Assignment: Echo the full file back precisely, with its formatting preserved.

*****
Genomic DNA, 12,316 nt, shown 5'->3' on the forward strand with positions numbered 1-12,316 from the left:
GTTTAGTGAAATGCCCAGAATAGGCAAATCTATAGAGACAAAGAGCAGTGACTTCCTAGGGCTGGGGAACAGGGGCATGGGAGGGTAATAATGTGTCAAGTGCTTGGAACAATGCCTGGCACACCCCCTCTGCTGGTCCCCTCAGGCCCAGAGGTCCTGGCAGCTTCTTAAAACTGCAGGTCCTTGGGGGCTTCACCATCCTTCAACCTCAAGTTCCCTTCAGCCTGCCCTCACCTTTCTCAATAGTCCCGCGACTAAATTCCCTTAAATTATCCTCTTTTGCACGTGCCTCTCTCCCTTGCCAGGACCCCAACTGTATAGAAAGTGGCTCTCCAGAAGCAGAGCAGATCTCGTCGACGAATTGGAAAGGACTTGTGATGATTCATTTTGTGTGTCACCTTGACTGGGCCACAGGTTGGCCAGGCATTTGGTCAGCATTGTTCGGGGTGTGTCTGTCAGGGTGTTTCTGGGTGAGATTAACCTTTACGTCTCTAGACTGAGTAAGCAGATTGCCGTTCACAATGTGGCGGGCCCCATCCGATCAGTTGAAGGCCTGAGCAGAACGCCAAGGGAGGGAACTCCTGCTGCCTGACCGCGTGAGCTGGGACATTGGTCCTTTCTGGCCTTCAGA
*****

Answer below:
Genomic DNA, 12,316 nt, shown 5'->3' on the forward strand with positions numbered 1-12,316 from the left:
GTTTAGTGAAATGCCCAGAATAGGCAAATCTATAGAGACAAAGAGCAGTGACTTCCTAGGGCTGGGGAACAGGGGCATGGGAGGGTAATAATGTGTCAAGTGCTTGGAACAATGCCTGGCACACCCCCTCTGCTGGTCCCCTCAGGCCCAGAGGTCCTGGCAGCTTCTTAAAACTGCAGGTCCTTGGGGGCTTCACCATCCTTCAACCTCAAGTTCCCTTCAGCCTGCCCTCACCTTTCTCAATAGTCCCGCGACTAAATTCCCTTAAATTATCCTCTTTTGCACGTGCCTCTCTCCCTTGCCAGGACCCCAACTGTATAGAAAGTGGCTCTCCAGAAGCAGAGCAGATCTCGTCGACGAATTGGAAAGGACTTGTGATGATTCATTTTGTGTGTCACCTTGACTGGGCCACAGGTTGGCCAGGCATTTGGTCAGCATTGTTCGGGGTGTGTCTGTCAGGGTGTTTCTGGGTGAGATTAACCTTTACGTCTCTAGACTGAGTAAGCAGATTGCCGTTCACAATGTGGCGGGCCCCATCCGATCAGTTGAAGGCCTGAGCAGAACGCCAAGGGAGGGAACTCCTGCTGCCTGACCGCGTGAGCTGGGACATTGGTCCTTTCTGGCCTTCAGA